Robot Operating System (ROS) with SICK and KEBA: Diversity and simplification


When we all speak the same language, lots of things become a whole lot easier. But communication isn’t just important between humans. Communication between human and machine, robot and machine control, and application and cloud is just as vital. In robotics, the open source robot management software ROS is the perfect universal language for meeting these challenges. The software can be used to program applications and control robots, while the language itself is shared and developed by experts all over the world. Two partners who use ROS language — and who are collaborating more and more closely as a result — are SICK and the Linz-based automation company KEBA.


A single language for the world of robotics

ROS stands for Robotic Operating System and, as an Open Source Framework, offers a growing variety of features. ROS can be used in both industrial and non-industrial robotics applications and the ROS community, which comprises thousands of developers all over the world, provides a constant flow of new solutions. Alexander Barth of the Austrian company KEBA narrows ROS down to one simple formula: “It’s a give and take.”
Robotics applications are now more varied than ever before. The assembly lines of permanently installed robots already commonplace in industries such as the automotive industry have now been joined by a profusion of small, flexible systems. Lightweight and mobile collaborative robots known as cobots are emblematic of this development. An open source robotics platform provides the perfect stage for rapid penetration of these new markets. SICK with ROS notes and KEBA depend on innovations from the ROS community. With its KeMotion FlexCore control system and integrated ROS framework, KEBA offers a platform that delivers efficient solutions for all robotics applications. When asked about the unbeatable sense of excitement the community generates, Alexander Barth says: “Community not only makes sense in terms of collaboration—it’s fun as well!”

The future of robotics speaks with one voice

According to experts, ROS is particularly suited for small- and medium-sized businesses, as it makes the integration of sensors significantly easier. Alexander Barth says: “We’ve been working with the entire range of SICK robotics products, such as cameras and laser scanners, for decades. Previously, integrating a sensor involved a huge amount of work. Now it’s all done by the community.” SICK’s Senior Vice President for Factory Automation Thomas Stähler agrees: “ROS is the perfect tool for newcomers to robotics. For us, it’s also the perfect way of gaining access to the young generation, whether in apprenticeships or at university.”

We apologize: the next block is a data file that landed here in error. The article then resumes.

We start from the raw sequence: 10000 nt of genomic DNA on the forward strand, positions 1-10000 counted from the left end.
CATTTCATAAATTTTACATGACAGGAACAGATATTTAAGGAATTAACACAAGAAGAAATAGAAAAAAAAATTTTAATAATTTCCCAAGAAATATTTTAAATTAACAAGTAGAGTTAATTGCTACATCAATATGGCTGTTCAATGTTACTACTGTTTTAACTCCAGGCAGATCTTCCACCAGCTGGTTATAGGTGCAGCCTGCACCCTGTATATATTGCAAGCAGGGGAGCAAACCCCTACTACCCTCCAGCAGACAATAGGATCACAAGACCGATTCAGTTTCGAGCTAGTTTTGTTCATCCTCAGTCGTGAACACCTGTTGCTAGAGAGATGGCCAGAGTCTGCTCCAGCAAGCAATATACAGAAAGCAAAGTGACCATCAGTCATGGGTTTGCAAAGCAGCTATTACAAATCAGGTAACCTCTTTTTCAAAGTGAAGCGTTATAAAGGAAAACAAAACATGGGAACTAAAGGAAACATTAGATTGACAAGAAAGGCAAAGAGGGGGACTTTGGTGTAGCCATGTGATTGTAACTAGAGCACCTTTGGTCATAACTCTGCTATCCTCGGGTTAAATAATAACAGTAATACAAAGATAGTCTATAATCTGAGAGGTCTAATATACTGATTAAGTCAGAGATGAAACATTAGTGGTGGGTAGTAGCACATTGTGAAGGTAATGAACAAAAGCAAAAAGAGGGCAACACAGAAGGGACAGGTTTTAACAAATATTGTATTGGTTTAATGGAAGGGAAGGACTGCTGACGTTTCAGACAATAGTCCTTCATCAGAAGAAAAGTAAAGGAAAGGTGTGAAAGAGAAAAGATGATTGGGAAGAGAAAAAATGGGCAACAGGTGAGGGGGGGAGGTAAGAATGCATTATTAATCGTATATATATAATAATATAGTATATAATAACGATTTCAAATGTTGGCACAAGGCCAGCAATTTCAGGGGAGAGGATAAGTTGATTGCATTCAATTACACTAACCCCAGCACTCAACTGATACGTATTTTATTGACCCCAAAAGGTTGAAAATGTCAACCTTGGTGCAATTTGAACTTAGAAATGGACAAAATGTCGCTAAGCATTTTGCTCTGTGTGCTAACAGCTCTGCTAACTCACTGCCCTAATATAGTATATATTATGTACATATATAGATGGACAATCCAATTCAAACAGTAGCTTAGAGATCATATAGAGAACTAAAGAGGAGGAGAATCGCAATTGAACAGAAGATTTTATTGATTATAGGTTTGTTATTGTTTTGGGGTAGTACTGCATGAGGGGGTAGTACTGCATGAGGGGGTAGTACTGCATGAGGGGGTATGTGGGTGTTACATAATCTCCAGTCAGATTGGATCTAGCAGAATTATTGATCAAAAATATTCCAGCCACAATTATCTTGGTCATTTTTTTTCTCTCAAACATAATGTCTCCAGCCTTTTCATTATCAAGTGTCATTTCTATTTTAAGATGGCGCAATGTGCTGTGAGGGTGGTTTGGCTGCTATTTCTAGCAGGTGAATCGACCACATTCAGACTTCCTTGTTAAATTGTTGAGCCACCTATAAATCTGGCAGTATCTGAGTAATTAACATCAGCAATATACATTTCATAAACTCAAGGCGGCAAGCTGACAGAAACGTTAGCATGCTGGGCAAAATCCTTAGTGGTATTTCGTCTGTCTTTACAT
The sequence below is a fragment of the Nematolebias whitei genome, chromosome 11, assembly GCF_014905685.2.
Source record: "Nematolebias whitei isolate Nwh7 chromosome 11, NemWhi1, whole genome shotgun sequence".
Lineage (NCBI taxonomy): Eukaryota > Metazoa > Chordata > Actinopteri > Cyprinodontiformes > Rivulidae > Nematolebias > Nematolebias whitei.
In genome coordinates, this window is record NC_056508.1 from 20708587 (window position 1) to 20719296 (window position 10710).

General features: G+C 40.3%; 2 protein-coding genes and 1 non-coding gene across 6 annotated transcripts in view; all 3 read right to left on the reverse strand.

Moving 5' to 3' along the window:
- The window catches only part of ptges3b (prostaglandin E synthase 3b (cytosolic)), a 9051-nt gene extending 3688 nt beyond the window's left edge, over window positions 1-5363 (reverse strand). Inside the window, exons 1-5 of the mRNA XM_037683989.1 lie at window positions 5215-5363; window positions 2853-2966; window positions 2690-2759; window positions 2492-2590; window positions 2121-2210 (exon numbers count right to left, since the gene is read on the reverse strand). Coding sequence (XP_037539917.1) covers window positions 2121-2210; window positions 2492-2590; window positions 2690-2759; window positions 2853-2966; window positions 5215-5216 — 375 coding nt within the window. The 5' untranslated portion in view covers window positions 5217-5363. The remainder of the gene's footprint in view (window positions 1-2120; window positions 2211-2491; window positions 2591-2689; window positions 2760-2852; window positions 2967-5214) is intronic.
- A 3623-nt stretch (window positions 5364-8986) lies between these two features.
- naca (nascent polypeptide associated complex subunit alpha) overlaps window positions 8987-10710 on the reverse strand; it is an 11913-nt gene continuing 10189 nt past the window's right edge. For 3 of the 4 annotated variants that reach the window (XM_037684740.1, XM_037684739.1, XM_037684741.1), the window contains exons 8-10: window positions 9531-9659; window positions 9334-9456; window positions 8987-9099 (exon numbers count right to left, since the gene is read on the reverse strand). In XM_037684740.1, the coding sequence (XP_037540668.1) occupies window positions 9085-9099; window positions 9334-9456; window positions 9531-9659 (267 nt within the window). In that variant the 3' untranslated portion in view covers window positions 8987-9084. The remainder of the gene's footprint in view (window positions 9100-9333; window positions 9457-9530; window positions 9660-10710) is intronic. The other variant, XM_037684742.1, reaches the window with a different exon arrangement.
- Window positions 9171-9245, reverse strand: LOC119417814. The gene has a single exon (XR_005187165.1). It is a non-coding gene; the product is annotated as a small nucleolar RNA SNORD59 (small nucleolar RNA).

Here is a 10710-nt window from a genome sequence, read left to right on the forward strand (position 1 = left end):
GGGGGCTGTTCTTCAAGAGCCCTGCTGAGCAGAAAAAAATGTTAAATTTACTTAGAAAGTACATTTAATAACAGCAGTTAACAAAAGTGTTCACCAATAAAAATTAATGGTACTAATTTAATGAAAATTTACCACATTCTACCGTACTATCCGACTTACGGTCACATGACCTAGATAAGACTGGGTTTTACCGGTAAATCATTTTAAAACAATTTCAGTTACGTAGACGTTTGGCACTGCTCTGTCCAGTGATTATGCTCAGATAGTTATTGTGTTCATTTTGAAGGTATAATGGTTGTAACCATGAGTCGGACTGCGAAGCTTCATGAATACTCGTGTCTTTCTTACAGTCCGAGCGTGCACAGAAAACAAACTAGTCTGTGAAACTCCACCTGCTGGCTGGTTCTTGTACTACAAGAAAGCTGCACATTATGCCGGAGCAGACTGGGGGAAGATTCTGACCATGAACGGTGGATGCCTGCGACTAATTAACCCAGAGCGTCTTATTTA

New fields for robotics – ROS is big news in the agricultural industry too

Access to new generations is one thing. But ROS is also paving the way for completely new applications. The new flexibility of the cobot is increasingly permeating areas where previously such extensive use of robots would have been unthinkable. According to Barth, ROS will have an impact even on “those processes that don’t need to run in real time and that mostly rely on sensors and cameras.” These include agricultural applications such as sowing, weed removal, or harvesting, as well as additional shifts for processes that no longer need to be done by humans and require manual reworking at most. The new mobile cobots, especially those mounted on automated guided vehicle systems, are conquering new spheres of operation around the clock, in all areas of industrial automation.

Shared visions

The sense of optimism is everywhere. And it’s no less palpable in the words of Alexander Barth, who points out: “In contrast to the view 10 years ago, we can now build robots for ourselves again.” Systems that were still prohibitively expensive just 10 years ago can today be brought online much more cheaply thanks to the community. In these fields, the trend is moving away from manufacturer-specific systems towards an open approach. Josef Zimmermann, SICK’s Technical Industry Manager for Robotics, adds: “It makes sense to work with standardized software interfaces—and across a huge bandwidth, from AGCs to six-axis robots.”




Josef Zimmermann
Josef Zimmermann

Josef Zimmermann 

Technical Industry Manager Robotics

Sinds 2010 werkt Josef Zimmermann als Technical Industry Manager intensief aan het onderwerp robotsystemen. Als applicatie-ingenieur in het bereik van lasermeettechniek en netwerktechnologieën trad hij in 2000 bij SICK in dienst. Raakvlakken met zijn huidige werkgebied bleken al vroeg via de navigatie van autonome voertuigen alsmede projecten in de industrie en servicerobotsystemen.

Sensoroplossingen voor robotsystemen
Robotics image
Sensoroplossingen voor robotsystemen
Robotics image

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